mm441: The Zen of the commuter

July 16, 2008

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MUDGE’S Musings

So it’s already almost 9:30pmCDT as I begin these words, pretty late to start a week-night project. It’s only a little crazy that, for WordPress.com, it’s already Thursday, as they operate on GMT and the calendar flips over for them at 7:00pmCDT.

But, while not Thursday yet in my world, it’s pretty late.

Got some interesting political/current events stuff that, if I had some drive, I might be able to write about. But, after a day of writing (a thrilling technical manual) and leading a fireman’s life later in the day (you know, days of boredom followed by minutes of sheer terror) as we broadcast our CEO’s quarterly message to his high ranking troops, I’m gassed. Not to mention the two hours round-trip commute.

Actually, I think I will mention the commute.

I’ve been making the workday journey to the Heart of Corporate America for nearly seven years. I’m convinced that the only reason that I haven’t long since gone postal is audio books.

We broached the subject of audio books in the most detail in this post from last August.

I publicly admit that I indeed listen to books on tape (or, more recently, CD) almost every day.

I have a commute that can take more than an hour, especially the afternoon home-bound one, and I have been using books on tape to fill that mental vacuum caused by bumper-to-bumper traffic on a numbing 250 times per year route for more than a decade and a half, since an otherwise despised boss tipped me to their value in this application.

I formerly listened to FM broadcast radio, mainly our last classical station, but often some afternoon FM talk, in a Howard Stern vein (but not HS!). The classics are always soothing, but not always useful at distracting one from driving chores. Talk radio, at least in MUDGE’s neck of the woods, seems to consist of 10 minutes of snarky talk followed by 20 minutes of jangly commercials. Ugh.

Books on tape rescued me from the tyranny of the airwaves (this was before the availability of satellite radio, which might have changed my thinking had I not been locked down into b-o-t mode by the time Sirius and XM made the scene).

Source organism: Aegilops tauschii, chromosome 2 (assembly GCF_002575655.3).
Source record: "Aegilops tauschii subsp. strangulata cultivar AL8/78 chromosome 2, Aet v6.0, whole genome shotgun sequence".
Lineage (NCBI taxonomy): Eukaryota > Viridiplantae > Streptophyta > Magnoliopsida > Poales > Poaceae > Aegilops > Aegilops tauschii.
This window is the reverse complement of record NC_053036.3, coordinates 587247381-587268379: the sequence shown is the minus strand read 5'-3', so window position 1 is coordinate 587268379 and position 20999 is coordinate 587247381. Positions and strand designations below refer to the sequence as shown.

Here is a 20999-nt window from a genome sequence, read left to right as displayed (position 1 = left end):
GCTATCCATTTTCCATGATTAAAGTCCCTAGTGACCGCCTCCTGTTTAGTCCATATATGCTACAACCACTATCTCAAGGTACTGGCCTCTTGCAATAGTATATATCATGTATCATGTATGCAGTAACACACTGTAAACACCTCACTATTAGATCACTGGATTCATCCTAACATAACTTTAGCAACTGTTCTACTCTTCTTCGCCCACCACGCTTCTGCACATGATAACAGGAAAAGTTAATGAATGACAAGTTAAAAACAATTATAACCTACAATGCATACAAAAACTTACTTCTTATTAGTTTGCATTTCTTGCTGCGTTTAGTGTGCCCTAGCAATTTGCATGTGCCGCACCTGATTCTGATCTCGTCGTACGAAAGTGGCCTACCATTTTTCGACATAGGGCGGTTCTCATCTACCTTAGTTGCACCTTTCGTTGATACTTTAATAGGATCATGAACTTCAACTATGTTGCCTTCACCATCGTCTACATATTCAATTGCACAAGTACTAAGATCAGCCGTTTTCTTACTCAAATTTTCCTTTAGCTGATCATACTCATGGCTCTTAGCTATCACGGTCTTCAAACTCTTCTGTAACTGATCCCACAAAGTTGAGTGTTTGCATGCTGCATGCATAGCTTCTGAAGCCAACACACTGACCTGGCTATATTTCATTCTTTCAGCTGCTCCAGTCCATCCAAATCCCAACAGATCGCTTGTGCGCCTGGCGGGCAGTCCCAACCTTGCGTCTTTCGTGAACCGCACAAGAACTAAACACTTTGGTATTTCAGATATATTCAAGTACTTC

My criteria is rock solid: never, ever an abridgement. Ever.

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mm410: Shallow thoughts

June 14, 2008

MUDGE’s Musings

Back from Boston. Gotten some rest. Feeling more like myself. But not ready for deep thoughts, and yr (justifiably) humble svt found some topics on the web today worth pursuing in depth. But not today.

Sunday, 15-June-2008, is Fathers’ Day, an even more contrived observance than is Mothers’ Day. Pursuing the Left-Handed Complement archives, it seems that I let the day go by without note last year. Not a big deal.

My father, and my father-in-law, both good men and great role models, are deceased. My children, who I hope rate me similarly (but that’s for them to evaluate, and the jury is still out!), are mostly unavailable this weekend. Received a gift from the L.A. branch of the family, lovely framed pictures of our seven-year-old grandson and five-year-old granddaughter; definitely made my day.

My older son and his wife (and our local grand-dog) left early this morning for an out-of-state visit to his wife’s parents, to celebrate Fathers’ Day there. Can’t fault that; my kids haven’t seen those really good people since their wedding last July.

My youngest, the artist and vampire, leads a life that is 180° offset from his parents. He works, or performs, until the wee hours of the morning (home by 6am), so we see him rarely.

So, this weekend, a Father’s Day without fathers (permanent condition), and without children (in person — we have hopes for a Skype video call later today with the grandchildren).

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mm402: Brigadoon year for the Cubs?

June 6, 2008

MUDGE’s Musings

This nanocorner of the ‘Sphere© doesn’t touch on issues in the world of sports that often.

But today I feel compelled.

I’ve spent all week sleep deprived, as the Chicago Cubs have been playing games on the West Coast, and those don’t begin until 9:05pm Central time. And the way baseball is played these days, only one of the past four night’s games has ended before midnight my time.

So, baseball has been on my mind.

They’re playing the Los Angeles Dodgers this weekend. L.A. is the home of my daughter and her family: my son-in-law, and my two grandchildren.

My 7-1/2 year old grandson lived in Chicago for the first four years of his life, and somehow caught Cubs fan-itis, following the team on TV when available (and his mom and dad say it’s okay) and on line.

Last time we were together, he showed me how he logs into MLB.com on his Mom’s Macbook to get the latest scores and stats, and he grabs the L.A. Times sports section first thing to study the box scores. And his interest and enthusiasm, especially for all things Cubs, re-ignited mine. It doesn’t hurt that they’re off to a terrific start this season.

As I reflected on baseball, an enthusiasm that waxes and wanes for me, but which was a lifelong enthusiasm of my father, and which my older son inherited, and now, apparently, my grandson, I had this thought.